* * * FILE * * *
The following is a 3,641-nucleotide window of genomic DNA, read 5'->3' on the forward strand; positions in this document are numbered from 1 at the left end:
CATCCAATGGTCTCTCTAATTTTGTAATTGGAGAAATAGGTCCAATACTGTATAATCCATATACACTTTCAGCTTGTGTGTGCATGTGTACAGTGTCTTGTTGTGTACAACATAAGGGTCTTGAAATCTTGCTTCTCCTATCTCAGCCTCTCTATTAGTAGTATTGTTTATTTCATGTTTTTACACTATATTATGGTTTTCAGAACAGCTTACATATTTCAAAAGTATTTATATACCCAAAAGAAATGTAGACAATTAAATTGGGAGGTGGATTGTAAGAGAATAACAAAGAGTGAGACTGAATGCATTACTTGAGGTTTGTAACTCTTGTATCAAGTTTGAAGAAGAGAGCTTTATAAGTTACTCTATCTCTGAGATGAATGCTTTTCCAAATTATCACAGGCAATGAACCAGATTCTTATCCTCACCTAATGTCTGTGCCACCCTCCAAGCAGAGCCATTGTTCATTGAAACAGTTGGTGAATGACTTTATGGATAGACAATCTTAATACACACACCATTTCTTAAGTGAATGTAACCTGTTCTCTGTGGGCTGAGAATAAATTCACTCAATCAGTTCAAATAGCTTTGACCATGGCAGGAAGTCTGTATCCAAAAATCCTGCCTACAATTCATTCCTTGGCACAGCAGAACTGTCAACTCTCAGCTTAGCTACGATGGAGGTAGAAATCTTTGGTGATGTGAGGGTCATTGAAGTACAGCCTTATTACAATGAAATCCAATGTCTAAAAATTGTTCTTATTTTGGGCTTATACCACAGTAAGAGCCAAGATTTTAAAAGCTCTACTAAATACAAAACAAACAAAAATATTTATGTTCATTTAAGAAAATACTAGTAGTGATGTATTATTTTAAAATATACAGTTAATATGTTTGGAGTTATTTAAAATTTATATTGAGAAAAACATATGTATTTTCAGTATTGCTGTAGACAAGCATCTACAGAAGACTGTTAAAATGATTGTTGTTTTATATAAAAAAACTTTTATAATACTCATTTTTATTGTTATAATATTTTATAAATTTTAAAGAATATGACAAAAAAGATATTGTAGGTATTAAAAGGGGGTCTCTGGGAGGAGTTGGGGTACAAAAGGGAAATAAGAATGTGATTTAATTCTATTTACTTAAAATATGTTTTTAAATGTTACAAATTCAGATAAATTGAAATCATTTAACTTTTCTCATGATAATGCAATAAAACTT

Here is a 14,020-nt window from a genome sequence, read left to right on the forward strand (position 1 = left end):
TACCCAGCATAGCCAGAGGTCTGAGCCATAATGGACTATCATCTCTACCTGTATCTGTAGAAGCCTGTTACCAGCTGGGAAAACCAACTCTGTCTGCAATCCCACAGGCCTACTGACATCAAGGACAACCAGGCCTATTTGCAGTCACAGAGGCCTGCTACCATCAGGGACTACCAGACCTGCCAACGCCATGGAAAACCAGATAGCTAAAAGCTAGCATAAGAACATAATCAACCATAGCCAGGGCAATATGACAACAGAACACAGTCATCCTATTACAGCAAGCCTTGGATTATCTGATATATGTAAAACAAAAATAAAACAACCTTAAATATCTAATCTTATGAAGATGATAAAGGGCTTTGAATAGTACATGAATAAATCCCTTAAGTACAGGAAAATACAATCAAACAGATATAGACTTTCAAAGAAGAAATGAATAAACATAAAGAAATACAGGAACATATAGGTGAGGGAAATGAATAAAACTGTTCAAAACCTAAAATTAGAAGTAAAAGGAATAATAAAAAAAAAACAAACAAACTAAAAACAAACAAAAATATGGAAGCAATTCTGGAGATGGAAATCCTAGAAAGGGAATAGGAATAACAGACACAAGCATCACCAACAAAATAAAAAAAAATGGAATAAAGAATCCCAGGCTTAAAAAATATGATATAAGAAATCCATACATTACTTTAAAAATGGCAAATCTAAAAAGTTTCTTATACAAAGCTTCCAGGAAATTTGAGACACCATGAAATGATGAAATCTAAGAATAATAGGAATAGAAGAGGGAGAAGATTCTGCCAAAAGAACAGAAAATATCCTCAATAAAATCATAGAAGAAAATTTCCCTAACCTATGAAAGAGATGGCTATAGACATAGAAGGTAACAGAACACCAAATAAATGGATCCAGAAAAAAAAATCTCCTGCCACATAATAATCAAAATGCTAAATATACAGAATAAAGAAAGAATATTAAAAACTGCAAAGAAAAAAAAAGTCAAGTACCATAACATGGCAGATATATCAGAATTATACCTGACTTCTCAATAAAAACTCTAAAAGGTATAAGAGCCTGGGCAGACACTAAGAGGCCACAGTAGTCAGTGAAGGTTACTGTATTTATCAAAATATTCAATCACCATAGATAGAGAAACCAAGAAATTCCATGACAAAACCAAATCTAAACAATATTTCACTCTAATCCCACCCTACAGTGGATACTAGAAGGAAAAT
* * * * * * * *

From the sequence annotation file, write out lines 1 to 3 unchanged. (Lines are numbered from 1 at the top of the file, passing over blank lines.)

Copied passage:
The following is a 3,641-nucleotide window of genomic DNA, read 5'->3' on the forward strand; positions in this document are numbered from 1 at the left end:
CATCCAATGGTCTCTCTAATTTTGTAATTGGAGAAATAGGTCCAATACTGTATAATCCATATACACTTTCAGCTTGTGTGTGCATGTGTACAGTGTCTTGTTGTGTACAACATAAGGGTCTTGAAATCTTGCTTCTCCTATCTCAGCCTCTCTATTAGTAGTATTGTTTATTTCATGTTTTTACACTATATTATGGTTTTCAGAACAGCTTACATATTTCAAAAGTATTTATATACCCAAAAGAAATGTAGACAATTAAATTGGGAGGTGGATTGTAAGAGAATAACAAAGAGTGAGACTGAATGCATTACTTGAGGTTTGTAACTCTTGTATCAAGTTTGAAGAAGAGAGCTTTATAAGTTACTCTATCTCTGAGATGAATGCTTTTCCAAATTATCACAGGCAATGAACCAGATTCTTATCCTCACCTAATGTCTGTGCCACCCTCCAAGCAGAGCCATTGTTCATTGAAACAGTTGGTGAATGACTTTATGGATAGACAATCTTAATACACACACCATTTCTTAAGTGAATGTAACCTGTTCTCTGTGGGCTGAGAATAAATTCACTCAATCAGTTCAAATAGCTTTGACCATGGCAGGAAGTCTGTATCCAAAAATCCTGCCTACAATTCATTCCTTGGCACAGCAGAACTGTCAACTCTCAGCTTAGCTACGATGGAGGTAGAAATCTTTGGTGATGTGAGGGTCATTGAAGTACAGCCTTATTACAATGAAATCCAATGTCTAAAAATTGTTCTTATTTTGGGCTTATACCACAGTAAGAGCCAAGATTTTAAAAGCTCTACTAAATACAAAACAAACAAAAATATTTATGTTCATTTAAGAAAATACTAGTAGTGATGTATTATTTTAAAATATACAGTTAATATGTTTGGAGTTATTTAAAATTTATATTGAGAAAAACATATGTATTTTCAGTATTGCTGTAGACAAGCATCTACAGAAGACTGTTAAAATGATTGTTGTTTTATATAAAAAAACTTTTATAATACTCATTTTTATTGTTATAATATTTTATAAATTTTAAAGAATATGACAAAAAAGATATTGTAGGTATTAAAAGGGGGTCTCTGGGAGGAGTTGGGGTACAAAAGGGAAATAAGAATGTGATTTAATTCTATTTACTTAAAATATGTTTTTAAATGTTACAAATTCAGATAAATTGAAATCATTTAACTTTTCTCATGATAATGCAATAAAACTT

Here is a 14,020-nt window from a genome sequence, read left to right on the forward strand (position 1 = left end):